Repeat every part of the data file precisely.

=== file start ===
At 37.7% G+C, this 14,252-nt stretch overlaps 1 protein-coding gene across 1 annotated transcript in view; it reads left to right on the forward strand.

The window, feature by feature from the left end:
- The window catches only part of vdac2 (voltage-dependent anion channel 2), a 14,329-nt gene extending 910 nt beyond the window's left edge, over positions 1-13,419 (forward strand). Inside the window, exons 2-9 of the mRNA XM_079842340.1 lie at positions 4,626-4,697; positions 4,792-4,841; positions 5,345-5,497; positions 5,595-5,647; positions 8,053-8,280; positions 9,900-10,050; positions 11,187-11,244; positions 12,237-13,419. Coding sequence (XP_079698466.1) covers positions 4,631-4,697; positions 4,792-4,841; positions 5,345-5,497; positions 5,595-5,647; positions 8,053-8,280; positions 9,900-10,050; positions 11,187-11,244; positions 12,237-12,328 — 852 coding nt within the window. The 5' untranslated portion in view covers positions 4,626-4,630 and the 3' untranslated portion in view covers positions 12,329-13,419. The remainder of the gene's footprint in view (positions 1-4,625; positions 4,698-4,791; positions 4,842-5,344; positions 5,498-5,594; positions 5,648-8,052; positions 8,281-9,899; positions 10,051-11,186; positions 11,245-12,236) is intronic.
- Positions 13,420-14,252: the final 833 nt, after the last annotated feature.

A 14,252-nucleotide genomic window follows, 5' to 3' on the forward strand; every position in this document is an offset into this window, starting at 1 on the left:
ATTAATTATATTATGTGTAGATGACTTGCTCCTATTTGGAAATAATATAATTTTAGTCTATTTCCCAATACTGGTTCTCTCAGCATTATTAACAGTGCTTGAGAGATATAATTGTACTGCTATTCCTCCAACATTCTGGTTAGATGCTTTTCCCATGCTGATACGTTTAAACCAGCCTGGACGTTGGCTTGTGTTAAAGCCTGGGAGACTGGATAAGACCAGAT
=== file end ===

At 37.7% G+C, this 14,252-nt stretch overlaps 1 protein-coding gene across 1 annotated transcript in view; it reads left to right on the forward strand.

The window, feature by feature from the left end:
- The window catches only part of vdac2 (voltage-dependent anion channel 2), a 14,329-nt gene extending 910 nt beyond the window's left edge, over positions 1-13,419 (forward strand). Inside the window, exons 2-9 of the mRNA XM_079842340.1 lie at positions 4,626-4,697; positions 4,792-4,841; positions 5,345-5,497; positions 5,595-5,647; positions 8,053-8,280; positions 9,900-10,050; positions 11,187-11,244; positions 12,237-13,419. Coding sequence (XP_079698466.1) covers positions 4,631-4,697; positions 4,792-4,841; positions 5,345-5,497; positions 5,595-5,647; positions 8,053-8,280; positions 9,900-10,050; positions 11,187-11,244; positions 12,237-12,328 — 852 coding nt within the window. The 5' untranslated portion in view covers positions 4,626-4,630 and the 3' untranslated portion in view covers positions 12,329-13,419. The remainder of the gene's footprint in view (positions 1-4,625; positions 4,698-4,791; positions 4,842-5,344; positions 5,498-5,594; positions 5,648-8,052; positions 8,281-9,899; positions 10,051-11,186; positions 11,245-12,236) is intronic.
- Positions 13,420-14,252: the final 833 nt, after the last annotated feature.

A 14,252-nucleotide genomic window follows, 5' to 3' on the forward strand; every position in this document is an offset into this window, starting at 1 on the left:
ATTAATTATATTATGTGTAGATGACTTGCTCCTATTTGGAAATAATATAATTTTAGTCTATTTCCCAATACTGGTTCTCTCAGCATTATTAACAGTGCTTGAGAGATATAATTGTACTGCTATTCCTCCAACATTCTGGTTAGATGCTTTTCCCATGCTGATACGTTTAAACCAGCCTGGACGTTGGCTTGTGTTAAAGCCTGGGAGACTGGATAAGACCAGAT